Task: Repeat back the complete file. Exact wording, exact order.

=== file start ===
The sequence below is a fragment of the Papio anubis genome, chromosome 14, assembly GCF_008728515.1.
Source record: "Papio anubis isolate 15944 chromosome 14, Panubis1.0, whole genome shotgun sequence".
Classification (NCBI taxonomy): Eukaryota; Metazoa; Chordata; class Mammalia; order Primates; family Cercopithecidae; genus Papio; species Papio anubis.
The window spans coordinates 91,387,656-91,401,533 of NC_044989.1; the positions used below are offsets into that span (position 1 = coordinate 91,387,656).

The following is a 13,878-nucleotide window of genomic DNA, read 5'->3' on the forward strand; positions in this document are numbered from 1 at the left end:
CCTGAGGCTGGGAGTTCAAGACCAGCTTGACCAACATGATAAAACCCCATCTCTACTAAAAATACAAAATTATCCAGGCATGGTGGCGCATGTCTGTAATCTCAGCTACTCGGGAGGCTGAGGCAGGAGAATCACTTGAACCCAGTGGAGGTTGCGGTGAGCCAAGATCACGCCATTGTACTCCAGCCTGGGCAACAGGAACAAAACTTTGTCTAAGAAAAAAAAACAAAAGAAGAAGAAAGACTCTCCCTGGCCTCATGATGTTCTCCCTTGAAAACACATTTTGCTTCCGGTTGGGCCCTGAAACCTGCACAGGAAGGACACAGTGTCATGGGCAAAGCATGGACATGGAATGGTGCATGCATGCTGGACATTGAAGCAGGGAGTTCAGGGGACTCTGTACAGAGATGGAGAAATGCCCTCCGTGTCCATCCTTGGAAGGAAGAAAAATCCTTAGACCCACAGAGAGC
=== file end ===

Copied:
The sequence below is a fragment of the Papio anubis genome, chromosome 14, assembly GCF_008728515.1.
Source record: "Papio anubis isolate 15944 chromosome 14, Panubis1.0, whole genome shotgun sequence".
Classification (NCBI taxonomy): Eukaryota; Metazoa; Chordata; class Mammalia; order Primates; family Cercopithecidae; genus Papio; species Papio anubis.
The window spans coordinates 91,387,656-91,401,533 of NC_044989.1; the positions used below are offsets into that span (position 1 = coordinate 91,387,656).

The following is a 13,878-nucleotide window of genomic DNA, read 5'->3' on the forward strand; positions in this document are numbered from 1 at the left end:
CCTGAGGCTGGGAGTTCAAGACCAGCTTGACCAACATGATAAAACCCCATCTCTACTAAAAATACAAAATTATCCAGGCATGGTGGCGCATGTCTGTAATCTCAGCTACTCGGGAGGCTGAGGCAGGAGAATCACTTGAACCCAGTGGAGGTTGCGGTGAGCCAAGATCACGCCATTGTACTCCAGCCTGGGCAACAGGAACAAAACTTTGTCTAAGAAAAAAAAACAAAAGAAGAAGAAAGACTCTCCCTGGCCTCATGATGTTCTCCCTTGAAAACACATTTTGCTTCCGGTTGGGCCCTGAAACCTGCACAGGAAGGACACAGTGTCATGGGCAAAGCATGGACATGGAATGGTGCATGCATGCTGGACATTGAAGCAGGGAGTTCAGGGGACTCTGTACAGAGATGGAGAAATGCCCTCCGTGTCCATCCTTGGAAGGAAGAAAAATCCTTAGACCCACAGAGAGC